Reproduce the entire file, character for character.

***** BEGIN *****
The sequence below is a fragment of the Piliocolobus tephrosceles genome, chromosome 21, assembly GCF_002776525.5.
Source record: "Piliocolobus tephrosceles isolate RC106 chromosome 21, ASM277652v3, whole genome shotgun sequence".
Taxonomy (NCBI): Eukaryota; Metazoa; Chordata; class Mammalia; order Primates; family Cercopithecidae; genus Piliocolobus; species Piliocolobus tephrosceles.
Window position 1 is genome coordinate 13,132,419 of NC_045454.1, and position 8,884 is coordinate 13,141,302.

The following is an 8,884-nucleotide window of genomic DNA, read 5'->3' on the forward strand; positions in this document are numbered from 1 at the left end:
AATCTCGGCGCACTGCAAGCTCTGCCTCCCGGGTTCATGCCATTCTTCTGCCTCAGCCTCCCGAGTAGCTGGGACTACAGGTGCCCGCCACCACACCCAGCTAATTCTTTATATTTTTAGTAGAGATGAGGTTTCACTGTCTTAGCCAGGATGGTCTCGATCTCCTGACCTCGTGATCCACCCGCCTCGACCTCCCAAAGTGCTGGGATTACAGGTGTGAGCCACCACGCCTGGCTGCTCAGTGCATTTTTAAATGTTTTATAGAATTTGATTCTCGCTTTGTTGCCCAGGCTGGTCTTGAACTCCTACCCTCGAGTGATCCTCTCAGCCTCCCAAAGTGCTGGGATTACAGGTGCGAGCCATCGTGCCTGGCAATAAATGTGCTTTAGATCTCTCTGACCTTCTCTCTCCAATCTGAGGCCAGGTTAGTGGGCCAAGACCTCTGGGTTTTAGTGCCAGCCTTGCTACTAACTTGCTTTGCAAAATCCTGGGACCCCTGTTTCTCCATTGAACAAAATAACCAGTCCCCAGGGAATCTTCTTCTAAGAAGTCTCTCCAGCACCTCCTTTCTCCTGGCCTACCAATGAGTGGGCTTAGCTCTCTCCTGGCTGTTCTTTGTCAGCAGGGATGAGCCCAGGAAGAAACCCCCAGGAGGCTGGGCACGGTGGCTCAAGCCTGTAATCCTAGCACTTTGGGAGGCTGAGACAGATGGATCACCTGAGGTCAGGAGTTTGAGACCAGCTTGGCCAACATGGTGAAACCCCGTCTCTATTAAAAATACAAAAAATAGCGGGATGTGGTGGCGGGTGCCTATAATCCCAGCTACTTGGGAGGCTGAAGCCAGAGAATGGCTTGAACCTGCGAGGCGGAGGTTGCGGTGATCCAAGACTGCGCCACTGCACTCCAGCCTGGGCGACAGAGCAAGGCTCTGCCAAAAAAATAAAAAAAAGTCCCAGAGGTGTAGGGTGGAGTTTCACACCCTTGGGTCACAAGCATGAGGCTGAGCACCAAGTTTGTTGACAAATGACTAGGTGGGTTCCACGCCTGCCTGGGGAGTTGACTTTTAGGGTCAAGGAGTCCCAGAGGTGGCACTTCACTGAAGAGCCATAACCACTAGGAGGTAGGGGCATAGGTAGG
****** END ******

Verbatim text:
The sequence below is a fragment of the Piliocolobus tephrosceles genome, chromosome 21, assembly GCF_002776525.5.
Source record: "Piliocolobus tephrosceles isolate RC106 chromosome 21, ASM277652v3, whole genome shotgun sequence".
Taxonomy (NCBI): Eukaryota; Metazoa; Chordata; class Mammalia; order Primates; family Cercopithecidae; genus Piliocolobus; species Piliocolobus tephrosceles.
Window position 1 is genome coordinate 13,132,419 of NC_045454.1, and position 8,884 is coordinate 13,141,302.

The following is an 8,884-nucleotide window of genomic DNA, read 5'->3' on the forward strand; positions in this document are numbered from 1 at the left end:
AATCTCGGCGCACTGCAAGCTCTGCCTCCCGGGTTCATGCCATTCTTCTGCCTCAGCCTCCCGAGTAGCTGGGACTACAGGTGCCCGCCACCACACCCAGCTAATTCTTTATATTTTTAGTAGAGATGAGGTTTCACTGTCTTAGCCAGGATGGTCTCGATCTCCTGACCTCGTGATCCACCCGCCTCGACCTCCCAAAGTGCTGGGATTACAGGTGTGAGCCACCACGCCTGGCTGCTCAGTGCATTTTTAAATGTTTTATAGAATTTGATTCTCGCTTTGTTGCCCAGGCTGGTCTTGAACTCCTACCCTCGAGTGATCCTCTCAGCCTCCCAAAGTGCTGGGATTACAGGTGCGAGCCATCGTGCCTGGCAATAAATGTGCTTTAGATCTCTCTGACCTTCTCTCTCCAATCTGAGGCCAGGTTAGTGGGCCAAGACCTCTGGGTTTTAGTGCCAGCCTTGCTACTAACTTGCTTTGCAAAATCCTGGGACCCCTGTTTCTCCATTGAACAAAATAACCAGTCCCCAGGGAATCTTCTTCTAAGAAGTCTCTCCAGCACCTCCTTTCTCCTGGCCTACCAATGAGTGGGCTTAGCTCTCTCCTGGCTGTTCTTTGTCAGCAGGGATGAGCCCAGGAAGAAACCCCCAGGAGGCTGGGCACGGTGGCTCAAGCCTGTAATCCTAGCACTTTGGGAGGCTGAGACAGATGGATCACCTGAGGTCAGGAGTTTGAGACCAGCTTGGCCAACATGGTGAAACCCCGTCTCTATTAAAAATACAAAAAATAGCGGGATGTGGTGGCGGGTGCCTATAATCCCAGCTACTTGGGAGGCTGAAGCCAGAGAATGGCTTGAACCTGCGAGGCGGAGGTTGCGGTGATCCAAGACTGCGCCACTGCACTCCAGCCTGGGCGACAGAGCAAGGCTCTGCCAAAAAAATAAAAAAAAGTCCCAGAGGTGTAGGGTGGAGTTTCACACCCTTGGGTCACAAGCATGAGGCTGAGCACCAAGTTTGTTGACAAATGACTAGGTGGGTTCCACGCCTGCCTGGGGAGTTGACTTTTAGGGTCAAGGAGTCCCAGAGGTGGCACTTCACTGAAGAGCCATAACCACTAGGAGGTAGGGGCATAGGTAGG